The claim of the show’s press release is that presenting the film in this way allows the viewer to decide “how they want to approach it”. The assertion ignores the fact that viewers’ have always been able to decide how they approach an art exhibition, but the KW is merely speaking in lingua franca of the contemporary art world when it emphasizes the viewer’s ability to participate in an exhibition as one of its main attributes. As English literary theorist Terry Eagleton notes, the current culture’s preoccupation with audience interactivity originates in reception theory’s insight that, “readers were quite as vital to the existence of writing as authors.”1.

Reception theory gave the world the idea that readers and viewers have an active role to play in the creation of meaning, but the question remains: What meaning can result from presenting Fassbinder’s film in this way? Fragmenting the German director’s massive cinematic accomplishment into bite-sized pieces would seem to play to our culture’s worst atomizing tendencies. Take the time to watch an episode from beginning to end, sitting in a viewing booth on one of the cushions provided, and your patience will be rewarded; Fassbinder’s greatness as a director ensures that. Presented with so much choice, however (leaving aside the possibility of watching each episode in full, laboriously going from booth to booth in chronological order to undermine the show’s premise) the urge is to flit around and sample the film, suggesting that the point is to experience its ambience rather than meaningfully engage with its content.

View the work as a momentary series of encounters, and the static quality of Fassbinder’s dramaturgy becomes apparent — but then he never was a director interested in naturalism. Enter a random choice of rooms in quick succession and you get the impression that all of Berlin Alexanderplatz takes place while the characters sit around talking to each other in one bar or another. The presentation makes the film’s typological connection with the genre of the soap opera apparent. Regardless, viewing the film in this way also gives it the fascinating quality of a parallel universe. Each screen is like a window proving a figurative glimpse into Berlin’s past, a world comprised of the extraordinary history of the city and the artworks and literature it has inspired.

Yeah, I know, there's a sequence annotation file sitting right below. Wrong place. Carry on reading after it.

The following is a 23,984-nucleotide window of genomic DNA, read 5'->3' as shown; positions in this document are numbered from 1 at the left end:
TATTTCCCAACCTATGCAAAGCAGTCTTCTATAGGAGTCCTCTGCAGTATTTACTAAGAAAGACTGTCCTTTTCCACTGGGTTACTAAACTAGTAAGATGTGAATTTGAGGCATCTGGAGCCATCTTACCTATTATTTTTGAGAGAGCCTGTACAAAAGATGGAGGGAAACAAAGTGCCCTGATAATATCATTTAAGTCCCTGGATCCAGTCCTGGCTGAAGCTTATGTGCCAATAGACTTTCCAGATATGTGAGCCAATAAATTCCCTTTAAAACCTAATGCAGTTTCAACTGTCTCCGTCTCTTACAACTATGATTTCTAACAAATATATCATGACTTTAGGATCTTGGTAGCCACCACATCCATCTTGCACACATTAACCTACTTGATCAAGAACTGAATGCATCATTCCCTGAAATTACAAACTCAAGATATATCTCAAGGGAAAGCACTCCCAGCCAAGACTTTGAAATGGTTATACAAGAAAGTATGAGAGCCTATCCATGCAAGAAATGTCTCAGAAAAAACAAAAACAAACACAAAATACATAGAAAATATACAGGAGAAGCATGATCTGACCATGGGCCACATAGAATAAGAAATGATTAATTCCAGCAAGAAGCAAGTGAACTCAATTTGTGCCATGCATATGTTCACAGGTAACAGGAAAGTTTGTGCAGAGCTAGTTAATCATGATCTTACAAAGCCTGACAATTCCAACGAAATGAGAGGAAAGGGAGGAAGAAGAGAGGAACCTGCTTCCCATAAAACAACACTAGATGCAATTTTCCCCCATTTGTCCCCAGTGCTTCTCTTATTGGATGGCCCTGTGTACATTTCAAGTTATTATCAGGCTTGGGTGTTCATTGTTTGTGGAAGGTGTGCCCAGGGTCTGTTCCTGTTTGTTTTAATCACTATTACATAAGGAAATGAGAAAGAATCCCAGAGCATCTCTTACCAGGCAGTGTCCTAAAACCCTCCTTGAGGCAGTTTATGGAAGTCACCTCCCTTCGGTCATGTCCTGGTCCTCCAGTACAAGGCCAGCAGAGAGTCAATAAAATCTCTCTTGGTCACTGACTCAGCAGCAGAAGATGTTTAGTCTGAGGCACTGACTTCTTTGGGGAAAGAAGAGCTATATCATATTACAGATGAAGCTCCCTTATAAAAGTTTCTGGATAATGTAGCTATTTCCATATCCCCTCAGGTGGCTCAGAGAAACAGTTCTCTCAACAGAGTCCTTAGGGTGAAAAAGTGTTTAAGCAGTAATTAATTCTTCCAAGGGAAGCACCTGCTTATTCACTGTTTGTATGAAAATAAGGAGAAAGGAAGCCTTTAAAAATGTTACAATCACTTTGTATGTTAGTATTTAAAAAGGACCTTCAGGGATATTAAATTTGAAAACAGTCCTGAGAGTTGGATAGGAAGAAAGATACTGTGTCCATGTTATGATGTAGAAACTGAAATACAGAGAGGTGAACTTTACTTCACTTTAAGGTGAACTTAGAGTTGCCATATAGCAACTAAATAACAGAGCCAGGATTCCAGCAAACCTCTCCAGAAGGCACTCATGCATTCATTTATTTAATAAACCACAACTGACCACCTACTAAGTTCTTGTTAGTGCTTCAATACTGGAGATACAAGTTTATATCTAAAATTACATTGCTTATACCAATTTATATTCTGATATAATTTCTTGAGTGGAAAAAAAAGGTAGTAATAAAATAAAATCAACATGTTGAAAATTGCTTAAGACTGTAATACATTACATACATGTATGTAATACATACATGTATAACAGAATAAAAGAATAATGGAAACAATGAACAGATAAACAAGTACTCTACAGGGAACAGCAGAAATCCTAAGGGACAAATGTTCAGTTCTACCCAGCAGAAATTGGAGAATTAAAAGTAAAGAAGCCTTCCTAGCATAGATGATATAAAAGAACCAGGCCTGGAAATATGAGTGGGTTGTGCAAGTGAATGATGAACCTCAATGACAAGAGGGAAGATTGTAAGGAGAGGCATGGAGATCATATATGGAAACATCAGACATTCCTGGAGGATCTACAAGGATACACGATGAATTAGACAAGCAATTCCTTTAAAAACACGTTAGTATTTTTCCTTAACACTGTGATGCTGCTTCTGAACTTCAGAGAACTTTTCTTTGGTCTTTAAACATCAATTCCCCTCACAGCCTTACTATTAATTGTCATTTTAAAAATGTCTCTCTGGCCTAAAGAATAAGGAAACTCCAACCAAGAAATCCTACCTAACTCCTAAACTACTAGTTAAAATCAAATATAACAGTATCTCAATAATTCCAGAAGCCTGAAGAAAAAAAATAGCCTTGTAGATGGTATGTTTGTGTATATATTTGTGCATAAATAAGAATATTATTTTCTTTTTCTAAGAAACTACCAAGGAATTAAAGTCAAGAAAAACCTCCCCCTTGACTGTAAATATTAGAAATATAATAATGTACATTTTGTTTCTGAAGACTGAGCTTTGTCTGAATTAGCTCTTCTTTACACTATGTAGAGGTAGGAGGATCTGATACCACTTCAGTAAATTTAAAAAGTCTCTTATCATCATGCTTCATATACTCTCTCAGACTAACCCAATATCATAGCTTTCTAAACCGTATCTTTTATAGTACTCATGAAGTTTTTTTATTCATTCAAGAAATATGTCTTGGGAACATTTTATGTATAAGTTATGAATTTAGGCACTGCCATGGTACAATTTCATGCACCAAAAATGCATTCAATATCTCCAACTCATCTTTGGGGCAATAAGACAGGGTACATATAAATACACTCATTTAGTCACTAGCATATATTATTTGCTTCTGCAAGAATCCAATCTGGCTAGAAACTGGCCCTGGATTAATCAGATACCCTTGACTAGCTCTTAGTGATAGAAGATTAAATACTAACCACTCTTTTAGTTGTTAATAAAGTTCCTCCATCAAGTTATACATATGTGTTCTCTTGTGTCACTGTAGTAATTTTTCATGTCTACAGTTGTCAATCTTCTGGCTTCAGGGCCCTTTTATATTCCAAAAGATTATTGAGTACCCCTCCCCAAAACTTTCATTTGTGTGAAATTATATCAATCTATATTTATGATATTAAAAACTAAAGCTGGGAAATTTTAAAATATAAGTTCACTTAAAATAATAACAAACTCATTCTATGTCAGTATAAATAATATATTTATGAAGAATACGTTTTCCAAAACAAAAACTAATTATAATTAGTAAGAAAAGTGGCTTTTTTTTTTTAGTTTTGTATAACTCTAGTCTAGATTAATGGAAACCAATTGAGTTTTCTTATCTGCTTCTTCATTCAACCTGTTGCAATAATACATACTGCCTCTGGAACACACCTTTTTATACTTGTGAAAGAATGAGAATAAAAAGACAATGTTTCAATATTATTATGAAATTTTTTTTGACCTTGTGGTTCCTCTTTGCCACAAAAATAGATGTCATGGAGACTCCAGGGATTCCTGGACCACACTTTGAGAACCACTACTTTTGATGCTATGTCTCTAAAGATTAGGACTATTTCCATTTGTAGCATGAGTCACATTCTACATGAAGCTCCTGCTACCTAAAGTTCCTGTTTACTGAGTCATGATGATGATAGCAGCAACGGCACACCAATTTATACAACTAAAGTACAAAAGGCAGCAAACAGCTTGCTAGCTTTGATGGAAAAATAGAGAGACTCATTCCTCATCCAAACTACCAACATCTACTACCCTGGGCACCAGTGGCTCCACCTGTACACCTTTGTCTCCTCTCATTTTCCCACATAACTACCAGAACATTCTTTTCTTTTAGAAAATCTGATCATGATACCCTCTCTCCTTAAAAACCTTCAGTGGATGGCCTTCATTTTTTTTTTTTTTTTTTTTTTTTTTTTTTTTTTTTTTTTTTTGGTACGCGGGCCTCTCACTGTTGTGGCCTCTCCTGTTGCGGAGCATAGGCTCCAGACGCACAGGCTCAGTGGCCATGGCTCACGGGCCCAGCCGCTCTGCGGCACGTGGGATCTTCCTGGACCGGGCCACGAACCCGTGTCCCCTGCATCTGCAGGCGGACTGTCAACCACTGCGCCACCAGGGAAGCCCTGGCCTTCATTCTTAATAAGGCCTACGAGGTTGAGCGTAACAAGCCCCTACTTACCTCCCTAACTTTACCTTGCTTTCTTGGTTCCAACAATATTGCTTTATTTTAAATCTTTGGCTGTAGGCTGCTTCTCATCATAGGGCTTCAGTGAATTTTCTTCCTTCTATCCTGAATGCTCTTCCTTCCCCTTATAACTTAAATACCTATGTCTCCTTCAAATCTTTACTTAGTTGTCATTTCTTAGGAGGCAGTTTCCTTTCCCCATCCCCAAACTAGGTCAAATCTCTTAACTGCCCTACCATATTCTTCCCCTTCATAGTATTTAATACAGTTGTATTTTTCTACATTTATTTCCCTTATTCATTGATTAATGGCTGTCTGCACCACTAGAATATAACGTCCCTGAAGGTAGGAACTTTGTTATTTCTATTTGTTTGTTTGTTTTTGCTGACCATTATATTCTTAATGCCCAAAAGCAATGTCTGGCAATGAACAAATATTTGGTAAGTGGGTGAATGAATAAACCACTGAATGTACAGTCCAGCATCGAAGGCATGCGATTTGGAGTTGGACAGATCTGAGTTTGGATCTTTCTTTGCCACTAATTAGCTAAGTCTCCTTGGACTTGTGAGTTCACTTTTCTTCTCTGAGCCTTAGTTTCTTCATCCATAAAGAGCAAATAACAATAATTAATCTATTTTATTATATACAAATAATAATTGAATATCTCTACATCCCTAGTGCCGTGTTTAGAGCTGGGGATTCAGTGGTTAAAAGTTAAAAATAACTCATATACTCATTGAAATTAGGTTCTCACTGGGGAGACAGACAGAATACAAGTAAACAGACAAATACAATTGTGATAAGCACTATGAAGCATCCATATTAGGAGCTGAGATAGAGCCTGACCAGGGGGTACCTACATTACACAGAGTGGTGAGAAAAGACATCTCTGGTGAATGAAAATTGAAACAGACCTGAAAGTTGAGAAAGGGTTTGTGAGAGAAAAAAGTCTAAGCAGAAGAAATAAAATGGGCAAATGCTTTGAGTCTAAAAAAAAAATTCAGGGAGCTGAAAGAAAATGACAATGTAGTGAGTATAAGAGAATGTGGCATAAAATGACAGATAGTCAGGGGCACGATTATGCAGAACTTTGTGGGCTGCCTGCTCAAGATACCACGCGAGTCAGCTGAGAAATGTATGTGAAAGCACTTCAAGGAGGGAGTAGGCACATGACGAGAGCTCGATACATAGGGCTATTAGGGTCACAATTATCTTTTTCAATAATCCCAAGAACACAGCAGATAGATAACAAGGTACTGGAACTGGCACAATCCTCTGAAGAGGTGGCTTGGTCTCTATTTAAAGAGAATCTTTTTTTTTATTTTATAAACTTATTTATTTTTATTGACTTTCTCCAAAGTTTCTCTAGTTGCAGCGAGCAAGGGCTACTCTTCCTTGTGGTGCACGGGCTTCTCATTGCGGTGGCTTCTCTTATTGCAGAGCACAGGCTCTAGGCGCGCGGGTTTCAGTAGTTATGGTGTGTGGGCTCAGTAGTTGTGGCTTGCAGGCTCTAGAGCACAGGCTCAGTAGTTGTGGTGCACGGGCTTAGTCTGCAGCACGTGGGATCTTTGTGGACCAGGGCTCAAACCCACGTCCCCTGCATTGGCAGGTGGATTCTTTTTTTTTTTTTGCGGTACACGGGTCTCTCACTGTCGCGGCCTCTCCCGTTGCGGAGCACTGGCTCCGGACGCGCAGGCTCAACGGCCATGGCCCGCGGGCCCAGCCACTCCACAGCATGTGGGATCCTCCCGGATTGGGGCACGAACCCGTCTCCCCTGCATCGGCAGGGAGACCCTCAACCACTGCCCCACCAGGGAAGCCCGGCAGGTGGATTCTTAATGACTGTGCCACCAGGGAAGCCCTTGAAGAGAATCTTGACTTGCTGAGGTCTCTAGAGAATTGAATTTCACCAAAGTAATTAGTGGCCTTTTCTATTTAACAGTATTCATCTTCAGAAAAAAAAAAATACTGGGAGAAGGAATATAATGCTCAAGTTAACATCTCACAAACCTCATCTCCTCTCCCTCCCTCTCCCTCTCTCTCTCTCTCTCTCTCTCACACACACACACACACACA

The precedent for Bisenbeck’s show is Scottish artist Douglas Gordon’s 24 Hour Psycho (1993). Gordon’s premise was that presenting Hitchcock’s famous film as an installation (slowing the projection down to a speed of 24 frames per minute) would reveal the film’s unconscious: the ulterior world it created beyond any of individual element of the director’s intention. Considered from this angle, Bisenbeck’s installation works exceptionally well; he compounds the brilliance of Fassbinder’s work by abstracting it. In the process, the prismatic reality he created is made apparent, not only in this film but in Fassbinder’s body of work as a whole.

1. After Theory, Terry Eagleton, Penguin Books, London, 2003. p. 53.

By Rosemary Heather

Curated by Klaus Bisenbeck
Kunst Werker Institute for Contemporary Art
Berlin, March 18-May 13th, 2007

This text originally appeared in Bordercrossings # 103

Rodney La Tourelle: In the Absence of Unambiguous Criteria

August 11, 2011 § Leave a comment

Rodney LaTourelle, In the Absence of Unambiguous Criteria, 2007

Rodney LaTourelle, In the Absence of Unambiguous Criteria, 2007

For his show at Program Berlin-based Canadian artist Rodney LaTourelle created one of his so-called walk-in paintings, a site-specific installation he has created in a number of cities internationally. Occupying two-thirds of the venue’s store-front exhibition space, the maze-like structure came complete with ceilings and three small, all but hidden, vestibules with a built-in seat that was big enough for one person. Leaving the construction’s steel studs visible on the outside like the frame on the back of a canvas, visitors to the exhibition could navigate the work’s three interconnecting hallways, each one painted with alternating bands of colour; of three sets in all, these vertical stripes comprised the work’s fictive dimension. Using natural light from the venue’s exterior windows, which the structure abutted, and ceiling-mounted florescent lights at each section’s opposite end, LaTourelle created the tactile conditions for shifting perceptions of colour, light and self

By Rosemary Heather

Rodney La Tourelle, In the Absence of Unambiguous Criteria was presented at Program, Berlin, Winter 2007

This text was orginally published in Von Hundert, Berlin, Spring 2007